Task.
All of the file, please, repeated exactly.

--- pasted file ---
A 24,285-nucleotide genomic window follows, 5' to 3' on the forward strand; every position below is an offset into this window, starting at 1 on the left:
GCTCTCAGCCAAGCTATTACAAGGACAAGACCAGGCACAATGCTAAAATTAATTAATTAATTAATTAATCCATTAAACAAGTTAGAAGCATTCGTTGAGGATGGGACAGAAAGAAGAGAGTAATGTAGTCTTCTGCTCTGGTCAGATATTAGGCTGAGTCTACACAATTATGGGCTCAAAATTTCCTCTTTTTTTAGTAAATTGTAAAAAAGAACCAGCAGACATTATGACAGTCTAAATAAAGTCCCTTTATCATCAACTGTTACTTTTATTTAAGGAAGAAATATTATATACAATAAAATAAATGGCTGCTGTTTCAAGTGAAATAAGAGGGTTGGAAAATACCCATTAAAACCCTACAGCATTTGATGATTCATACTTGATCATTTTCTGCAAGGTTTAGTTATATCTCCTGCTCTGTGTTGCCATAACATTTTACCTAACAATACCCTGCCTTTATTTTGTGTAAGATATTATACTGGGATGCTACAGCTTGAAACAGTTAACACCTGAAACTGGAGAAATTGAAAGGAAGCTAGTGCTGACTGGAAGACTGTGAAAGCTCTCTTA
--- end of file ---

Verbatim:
A 24,285-nucleotide genomic window follows, 5' to 3' on the forward strand; every position below is an offset into this window, starting at 1 on the left:
GCTCTCAGCCAAGCTATTACAAGGACAAGACCAGGCACAATGCTAAAATTAATTAATTAATTAATTAATCCATTAAACAAGTTAGAAGCATTCGTTGAGGATGGGACAGAAAGAAGAGAGTAATGTAGTCTTCTGCTCTGGTCAGATATTAGGCTGAGTCTACACAATTATGGGCTCAAAATTTCCTCTTTTTTTAGTAAATTGTAAAAAAGAACCAGCAGACATTATGACAGTCTAAATAAAGTCCCTTTATCATCAACTGTTACTTTTATTTAAGGAAGAAATATTATATACAATAAAATAAATGGCTGCTGTTTCAAGTGAAATAAGAGGGTTGGAAAATACCCATTAAAACCCTACAGCATTTGATGATTCATACTTGATCATTTTCTGCAAGGTTTAGTTATATCTCCTGCTCTGTGTTGCCATAACATTTTACCTAACAATACCCTGCCTTTATTTTGTGTAAGATATTATACTGGGATGCTACAGCTTGAAACAGTTAACACCTGAAACTGGAGAAATTGAAAGGAAGCTAGTGCTGACTGGAAGACTGTGAAAGCTCTCTTA